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Research Is the Reason My Mom Is Still Here

By BCRF | September 24, 2019

Actress Carly Hughes shares how research advancements improved her mother’s breast cancer prognosis.

Carly and her mom are inseparable. Despite their cross-country distance—Maryland to California—they speak every day. So when Carly learned her mother was diagnosed with a rare and aggressive form of breast cancer, she couldn’t imagine a world without her in it.

“Initially, I was devastated. But the next day, I kicked it into gear and asked, ‘What’s our next step?’” Carly said.

Her mother, Valencia, had stage III inflammatory breast cancer. As a medical assistant in an oncology office for 12 years, Valencia was familiar with cancer and what treatment would be like. “I knew it could happen to anyone,” she said.

Carly is an actor who has appeared on Broadway and most recently on the TV show, American Housewife. It’s a career choice that came as no surprise to her mother.

“Carly was a spitfire from day one,” she says recalling how Carly’s singing and dancing were nonstop activities growing up.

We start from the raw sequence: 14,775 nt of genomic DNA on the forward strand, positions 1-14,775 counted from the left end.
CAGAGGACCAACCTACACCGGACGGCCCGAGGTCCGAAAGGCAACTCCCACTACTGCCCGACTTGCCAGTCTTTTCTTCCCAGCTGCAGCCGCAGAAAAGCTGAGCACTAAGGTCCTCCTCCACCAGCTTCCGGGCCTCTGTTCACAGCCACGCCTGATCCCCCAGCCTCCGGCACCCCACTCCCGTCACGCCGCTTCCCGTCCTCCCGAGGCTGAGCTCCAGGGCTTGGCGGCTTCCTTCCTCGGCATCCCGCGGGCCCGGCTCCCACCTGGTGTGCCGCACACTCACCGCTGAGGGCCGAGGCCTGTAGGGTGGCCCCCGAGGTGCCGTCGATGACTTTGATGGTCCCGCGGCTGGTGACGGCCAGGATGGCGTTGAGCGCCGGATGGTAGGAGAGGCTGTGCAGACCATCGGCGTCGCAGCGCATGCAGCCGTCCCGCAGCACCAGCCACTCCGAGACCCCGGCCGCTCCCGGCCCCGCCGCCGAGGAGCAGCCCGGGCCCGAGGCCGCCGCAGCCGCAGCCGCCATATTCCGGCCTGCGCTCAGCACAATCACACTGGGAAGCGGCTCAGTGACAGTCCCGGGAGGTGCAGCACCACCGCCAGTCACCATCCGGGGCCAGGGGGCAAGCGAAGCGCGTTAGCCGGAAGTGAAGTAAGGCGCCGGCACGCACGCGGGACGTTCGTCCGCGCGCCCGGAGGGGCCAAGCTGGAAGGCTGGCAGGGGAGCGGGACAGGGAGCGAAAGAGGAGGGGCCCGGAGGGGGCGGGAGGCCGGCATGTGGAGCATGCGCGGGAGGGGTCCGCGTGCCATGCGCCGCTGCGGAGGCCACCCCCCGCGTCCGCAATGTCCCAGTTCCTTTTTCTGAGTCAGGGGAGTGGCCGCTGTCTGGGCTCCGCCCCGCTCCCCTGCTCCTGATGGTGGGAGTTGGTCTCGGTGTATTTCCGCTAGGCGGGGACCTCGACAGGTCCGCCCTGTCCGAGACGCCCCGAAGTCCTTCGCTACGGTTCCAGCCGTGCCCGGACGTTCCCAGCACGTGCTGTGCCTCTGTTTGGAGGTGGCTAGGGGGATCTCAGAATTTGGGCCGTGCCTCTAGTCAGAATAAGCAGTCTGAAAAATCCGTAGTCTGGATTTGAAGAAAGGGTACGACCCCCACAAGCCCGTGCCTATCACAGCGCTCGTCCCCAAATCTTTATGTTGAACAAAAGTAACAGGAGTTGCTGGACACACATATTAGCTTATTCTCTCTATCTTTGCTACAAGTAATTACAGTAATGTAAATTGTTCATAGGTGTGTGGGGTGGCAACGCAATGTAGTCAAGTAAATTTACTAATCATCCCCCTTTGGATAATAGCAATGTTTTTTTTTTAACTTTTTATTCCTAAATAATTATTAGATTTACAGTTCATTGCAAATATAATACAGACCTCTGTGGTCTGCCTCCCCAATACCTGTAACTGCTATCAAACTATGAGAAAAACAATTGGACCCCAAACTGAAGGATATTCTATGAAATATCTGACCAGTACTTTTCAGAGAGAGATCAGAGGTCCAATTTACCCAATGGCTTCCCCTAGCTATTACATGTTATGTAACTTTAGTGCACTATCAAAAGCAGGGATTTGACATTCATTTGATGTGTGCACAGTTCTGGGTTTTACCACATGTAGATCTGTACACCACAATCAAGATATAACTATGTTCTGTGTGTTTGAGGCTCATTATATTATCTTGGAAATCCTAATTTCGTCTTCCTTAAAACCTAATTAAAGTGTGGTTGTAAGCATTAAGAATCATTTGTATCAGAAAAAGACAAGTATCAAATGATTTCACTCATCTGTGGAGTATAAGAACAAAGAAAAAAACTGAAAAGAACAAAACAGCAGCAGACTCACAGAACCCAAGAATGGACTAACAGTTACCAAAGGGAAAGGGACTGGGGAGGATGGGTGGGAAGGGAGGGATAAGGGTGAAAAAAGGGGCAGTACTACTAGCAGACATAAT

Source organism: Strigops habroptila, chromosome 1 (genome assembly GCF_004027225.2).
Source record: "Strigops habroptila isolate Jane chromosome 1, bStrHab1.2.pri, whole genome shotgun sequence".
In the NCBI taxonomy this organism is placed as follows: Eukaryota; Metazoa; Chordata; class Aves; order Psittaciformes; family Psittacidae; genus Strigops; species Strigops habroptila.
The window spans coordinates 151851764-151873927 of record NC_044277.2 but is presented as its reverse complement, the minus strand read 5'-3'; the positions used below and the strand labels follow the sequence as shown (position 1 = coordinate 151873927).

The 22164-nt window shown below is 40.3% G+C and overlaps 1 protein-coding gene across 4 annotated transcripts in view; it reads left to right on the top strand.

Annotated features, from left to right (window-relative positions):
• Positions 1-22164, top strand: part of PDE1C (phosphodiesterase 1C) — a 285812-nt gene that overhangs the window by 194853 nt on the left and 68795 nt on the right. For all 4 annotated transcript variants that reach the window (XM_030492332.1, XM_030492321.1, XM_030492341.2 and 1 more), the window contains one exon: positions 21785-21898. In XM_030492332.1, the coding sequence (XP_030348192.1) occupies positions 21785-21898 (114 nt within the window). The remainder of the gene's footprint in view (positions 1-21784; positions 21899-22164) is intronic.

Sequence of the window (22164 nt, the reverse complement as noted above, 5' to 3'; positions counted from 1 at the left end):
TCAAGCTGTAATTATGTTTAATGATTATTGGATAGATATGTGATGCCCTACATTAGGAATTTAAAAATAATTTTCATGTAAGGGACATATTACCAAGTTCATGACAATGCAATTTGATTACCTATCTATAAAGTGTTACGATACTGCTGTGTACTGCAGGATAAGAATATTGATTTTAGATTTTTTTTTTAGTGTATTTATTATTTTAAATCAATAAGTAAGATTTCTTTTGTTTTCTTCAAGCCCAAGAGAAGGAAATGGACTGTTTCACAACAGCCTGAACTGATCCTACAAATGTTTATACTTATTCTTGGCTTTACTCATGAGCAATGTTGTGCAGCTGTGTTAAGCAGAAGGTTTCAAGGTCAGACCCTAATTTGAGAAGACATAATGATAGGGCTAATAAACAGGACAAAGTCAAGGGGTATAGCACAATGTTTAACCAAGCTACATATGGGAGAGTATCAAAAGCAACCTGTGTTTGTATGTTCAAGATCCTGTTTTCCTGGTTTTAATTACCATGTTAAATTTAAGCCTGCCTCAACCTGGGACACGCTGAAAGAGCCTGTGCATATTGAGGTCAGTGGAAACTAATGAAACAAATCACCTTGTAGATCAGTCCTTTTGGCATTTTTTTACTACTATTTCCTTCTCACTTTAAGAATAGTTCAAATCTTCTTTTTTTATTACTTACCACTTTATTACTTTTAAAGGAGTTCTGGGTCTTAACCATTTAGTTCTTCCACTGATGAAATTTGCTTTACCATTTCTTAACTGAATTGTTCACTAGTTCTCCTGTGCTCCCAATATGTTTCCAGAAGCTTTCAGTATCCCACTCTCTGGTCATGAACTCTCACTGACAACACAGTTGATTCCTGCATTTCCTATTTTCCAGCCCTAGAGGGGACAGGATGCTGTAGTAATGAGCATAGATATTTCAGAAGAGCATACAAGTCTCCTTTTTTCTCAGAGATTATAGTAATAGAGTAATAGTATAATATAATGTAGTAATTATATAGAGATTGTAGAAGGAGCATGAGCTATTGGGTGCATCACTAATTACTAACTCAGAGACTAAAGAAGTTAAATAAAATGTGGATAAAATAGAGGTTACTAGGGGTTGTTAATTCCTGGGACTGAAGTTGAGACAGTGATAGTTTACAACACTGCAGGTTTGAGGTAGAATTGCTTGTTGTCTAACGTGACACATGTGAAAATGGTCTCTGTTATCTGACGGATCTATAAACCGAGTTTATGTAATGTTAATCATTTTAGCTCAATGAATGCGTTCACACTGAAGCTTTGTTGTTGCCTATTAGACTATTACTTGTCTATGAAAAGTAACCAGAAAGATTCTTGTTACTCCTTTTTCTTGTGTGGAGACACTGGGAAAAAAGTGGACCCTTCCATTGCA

“She was a bright light—and always was a caregiver,” Valencia said.

This was seen in full force during Valencia’s treatment. Carly would take red-eye flights from Los Angeles to Maryland to be with her mother for treatment. While she was away, care packages were frequently sent and she managed her mother’s support circle from afar.

“Filming all day, taking a red eye flight across the country, sitting through chemotherapy and then getting back to filming on Monday—it was rough,” she said. “But I’ve always been there for her, and this time wasn’t going to be any different.”

The mother-daughter team say that research advancements gave Valencia the confidence that her disease was being treated in the best way possible.

“When I was diagnosed, my doctor assured me not to worry. He said, ‘We know what to do,’” Valencia said.

Carly maintains a strong belief in the power of research for keeping her family together—and why she’s chosen to support BCRF.

Read more personal stories about breast cancer from BCRF’s Research Is The Reason campaign here.